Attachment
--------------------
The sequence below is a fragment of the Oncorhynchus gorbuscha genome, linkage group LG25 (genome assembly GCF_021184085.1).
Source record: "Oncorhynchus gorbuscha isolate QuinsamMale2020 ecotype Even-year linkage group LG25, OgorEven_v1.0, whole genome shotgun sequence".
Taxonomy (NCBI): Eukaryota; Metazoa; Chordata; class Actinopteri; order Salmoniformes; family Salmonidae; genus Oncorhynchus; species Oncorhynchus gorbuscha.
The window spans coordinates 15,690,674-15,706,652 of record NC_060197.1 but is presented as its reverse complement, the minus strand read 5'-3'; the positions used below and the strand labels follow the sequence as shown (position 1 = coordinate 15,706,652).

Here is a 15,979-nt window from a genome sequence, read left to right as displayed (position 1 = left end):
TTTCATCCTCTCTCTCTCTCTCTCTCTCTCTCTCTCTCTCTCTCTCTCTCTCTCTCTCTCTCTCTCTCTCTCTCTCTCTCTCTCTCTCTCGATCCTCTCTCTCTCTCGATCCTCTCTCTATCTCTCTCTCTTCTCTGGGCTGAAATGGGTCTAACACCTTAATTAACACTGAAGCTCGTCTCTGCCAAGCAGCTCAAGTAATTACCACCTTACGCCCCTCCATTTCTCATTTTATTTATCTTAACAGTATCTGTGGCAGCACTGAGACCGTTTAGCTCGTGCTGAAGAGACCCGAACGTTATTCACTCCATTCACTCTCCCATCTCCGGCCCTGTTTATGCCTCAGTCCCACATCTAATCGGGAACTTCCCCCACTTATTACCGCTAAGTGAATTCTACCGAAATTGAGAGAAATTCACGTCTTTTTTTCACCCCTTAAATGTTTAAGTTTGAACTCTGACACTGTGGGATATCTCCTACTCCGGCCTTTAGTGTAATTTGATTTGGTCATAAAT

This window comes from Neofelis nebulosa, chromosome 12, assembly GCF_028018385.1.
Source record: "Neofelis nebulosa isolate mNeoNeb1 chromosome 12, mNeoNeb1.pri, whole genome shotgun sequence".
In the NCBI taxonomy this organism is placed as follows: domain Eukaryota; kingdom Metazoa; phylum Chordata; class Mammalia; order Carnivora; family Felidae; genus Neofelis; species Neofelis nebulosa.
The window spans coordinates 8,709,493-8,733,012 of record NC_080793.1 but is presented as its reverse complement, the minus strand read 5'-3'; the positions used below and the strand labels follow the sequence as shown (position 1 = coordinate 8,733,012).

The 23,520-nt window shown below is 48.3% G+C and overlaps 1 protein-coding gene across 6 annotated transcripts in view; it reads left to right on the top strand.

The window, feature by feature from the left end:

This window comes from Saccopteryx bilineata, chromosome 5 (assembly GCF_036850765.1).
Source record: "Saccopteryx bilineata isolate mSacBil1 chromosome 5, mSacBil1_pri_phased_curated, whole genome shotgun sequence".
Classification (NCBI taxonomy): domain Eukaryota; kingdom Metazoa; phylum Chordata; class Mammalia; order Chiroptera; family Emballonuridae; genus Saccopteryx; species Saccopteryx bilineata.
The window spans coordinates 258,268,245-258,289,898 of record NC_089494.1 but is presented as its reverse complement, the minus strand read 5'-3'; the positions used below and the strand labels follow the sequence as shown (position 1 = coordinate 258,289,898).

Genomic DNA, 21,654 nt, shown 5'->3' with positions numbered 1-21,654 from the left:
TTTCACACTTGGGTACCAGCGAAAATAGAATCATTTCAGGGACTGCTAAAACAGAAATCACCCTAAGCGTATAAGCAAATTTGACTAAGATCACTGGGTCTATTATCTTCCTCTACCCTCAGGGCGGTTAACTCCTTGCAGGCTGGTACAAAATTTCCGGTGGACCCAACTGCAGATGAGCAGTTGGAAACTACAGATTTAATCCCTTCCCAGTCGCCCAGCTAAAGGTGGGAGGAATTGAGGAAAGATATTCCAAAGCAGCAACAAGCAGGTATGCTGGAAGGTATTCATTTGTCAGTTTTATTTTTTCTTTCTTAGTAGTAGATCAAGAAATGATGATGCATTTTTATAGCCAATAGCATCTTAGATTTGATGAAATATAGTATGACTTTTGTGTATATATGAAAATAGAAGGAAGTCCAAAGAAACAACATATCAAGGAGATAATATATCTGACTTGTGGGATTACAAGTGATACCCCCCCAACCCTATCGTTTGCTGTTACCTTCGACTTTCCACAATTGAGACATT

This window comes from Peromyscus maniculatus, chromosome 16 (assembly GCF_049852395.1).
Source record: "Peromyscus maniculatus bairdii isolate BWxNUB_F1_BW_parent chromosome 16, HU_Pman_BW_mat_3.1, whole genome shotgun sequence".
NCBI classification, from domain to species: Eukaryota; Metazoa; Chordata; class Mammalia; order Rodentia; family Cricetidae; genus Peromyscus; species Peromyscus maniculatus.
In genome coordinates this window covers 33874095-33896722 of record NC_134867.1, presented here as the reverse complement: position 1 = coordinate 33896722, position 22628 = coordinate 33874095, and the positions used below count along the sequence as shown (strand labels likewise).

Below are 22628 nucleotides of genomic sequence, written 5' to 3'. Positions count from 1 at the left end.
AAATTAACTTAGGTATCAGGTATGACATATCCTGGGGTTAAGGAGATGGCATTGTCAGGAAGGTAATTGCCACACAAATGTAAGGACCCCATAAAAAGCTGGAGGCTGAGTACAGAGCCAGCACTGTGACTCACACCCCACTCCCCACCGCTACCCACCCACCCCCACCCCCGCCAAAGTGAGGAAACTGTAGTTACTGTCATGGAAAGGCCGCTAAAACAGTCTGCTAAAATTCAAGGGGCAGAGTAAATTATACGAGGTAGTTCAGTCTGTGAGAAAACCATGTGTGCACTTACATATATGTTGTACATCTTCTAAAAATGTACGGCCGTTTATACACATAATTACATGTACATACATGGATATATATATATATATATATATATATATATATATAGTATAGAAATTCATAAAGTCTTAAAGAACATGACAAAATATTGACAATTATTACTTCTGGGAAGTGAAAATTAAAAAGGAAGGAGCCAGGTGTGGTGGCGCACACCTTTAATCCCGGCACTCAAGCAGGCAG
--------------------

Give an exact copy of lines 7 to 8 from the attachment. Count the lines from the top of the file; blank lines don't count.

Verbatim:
This window comes from Neofelis nebulosa, chromosome 12, assembly GCF_028018385.1.
Source record: "Neofelis nebulosa isolate mNeoNeb1 chromosome 12, mNeoNeb1.pri, whole genome shotgun sequence".